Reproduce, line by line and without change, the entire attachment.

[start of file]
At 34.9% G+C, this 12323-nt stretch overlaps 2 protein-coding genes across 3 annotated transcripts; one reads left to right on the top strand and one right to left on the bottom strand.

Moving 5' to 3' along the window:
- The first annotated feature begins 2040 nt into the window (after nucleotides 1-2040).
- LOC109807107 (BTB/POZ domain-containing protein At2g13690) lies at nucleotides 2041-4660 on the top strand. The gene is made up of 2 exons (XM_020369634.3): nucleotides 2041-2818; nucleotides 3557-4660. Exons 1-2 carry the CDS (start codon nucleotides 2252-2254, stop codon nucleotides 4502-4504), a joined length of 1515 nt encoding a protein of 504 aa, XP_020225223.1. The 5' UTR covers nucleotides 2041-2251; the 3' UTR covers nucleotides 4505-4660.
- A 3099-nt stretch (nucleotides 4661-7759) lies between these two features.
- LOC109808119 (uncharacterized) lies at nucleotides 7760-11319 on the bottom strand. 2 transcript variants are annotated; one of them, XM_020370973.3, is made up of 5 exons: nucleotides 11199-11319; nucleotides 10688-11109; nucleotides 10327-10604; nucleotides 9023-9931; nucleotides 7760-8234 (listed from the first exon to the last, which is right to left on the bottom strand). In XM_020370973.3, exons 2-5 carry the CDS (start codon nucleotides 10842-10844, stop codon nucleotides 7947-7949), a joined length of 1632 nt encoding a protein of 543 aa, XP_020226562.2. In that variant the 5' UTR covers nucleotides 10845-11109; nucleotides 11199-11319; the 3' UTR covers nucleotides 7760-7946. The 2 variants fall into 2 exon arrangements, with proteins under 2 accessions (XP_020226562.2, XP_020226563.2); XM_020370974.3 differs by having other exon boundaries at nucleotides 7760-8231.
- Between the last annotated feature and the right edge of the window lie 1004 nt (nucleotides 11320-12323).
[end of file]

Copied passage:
At 34.9% G+C, this 12323-nt stretch overlaps 2 protein-coding genes across 3 annotated transcripts; one reads left to right on the top strand and one right to left on the bottom strand.

Moving 5' to 3' along the window:
- The first annotated feature begins 2040 nt into the window (after nucleotides 1-2040).
- LOC109807107 (BTB/POZ domain-containing protein At2g13690) lies at nucleotides 2041-4660 on the top strand. The gene is made up of 2 exons (XM_020369634.3): nucleotides 2041-2818; nucleotides 3557-4660. Exons 1-2 carry the CDS (start codon nucleotides 2252-2254, stop codon nucleotides 4502-4504), a joined length of 1515 nt encoding a protein of 504 aa, XP_020225223.1. The 5' UTR covers nucleotides 2041-2251; the 3' UTR covers nucleotides 4505-4660.
- A 3099-nt stretch (nucleotides 4661-7759) lies between these two features.
- LOC109808119 (uncharacterized) lies at nucleotides 7760-11319 on the bottom strand. 2 transcript variants are annotated; one of them, XM_020370973.3, is made up of 5 exons: nucleotides 11199-11319; nucleotides 10688-11109; nucleotides 10327-10604; nucleotides 9023-9931; nucleotides 7760-8234 (listed from the first exon to the last, which is right to left on the bottom strand). In XM_020370973.3, exons 2-5 carry the CDS (start codon nucleotides 10842-10844, stop codon nucleotides 7947-7949), a joined length of 1632 nt encoding a protein of 543 aa, XP_020226562.2. In that variant the 5' UTR covers nucleotides 10845-11109; nucleotides 11199-11319; the 3' UTR covers nucleotides 7760-7946. The 2 variants fall into 2 exon arrangements, with proteins under 2 accessions (XP_020226562.2, XP_020226563.2); XM_020370974.3 differs by having other exon boundaries at nucleotides 7760-8231.
- Between the last annotated feature and the right edge of the window lie 1004 nt (nucleotides 11320-12323).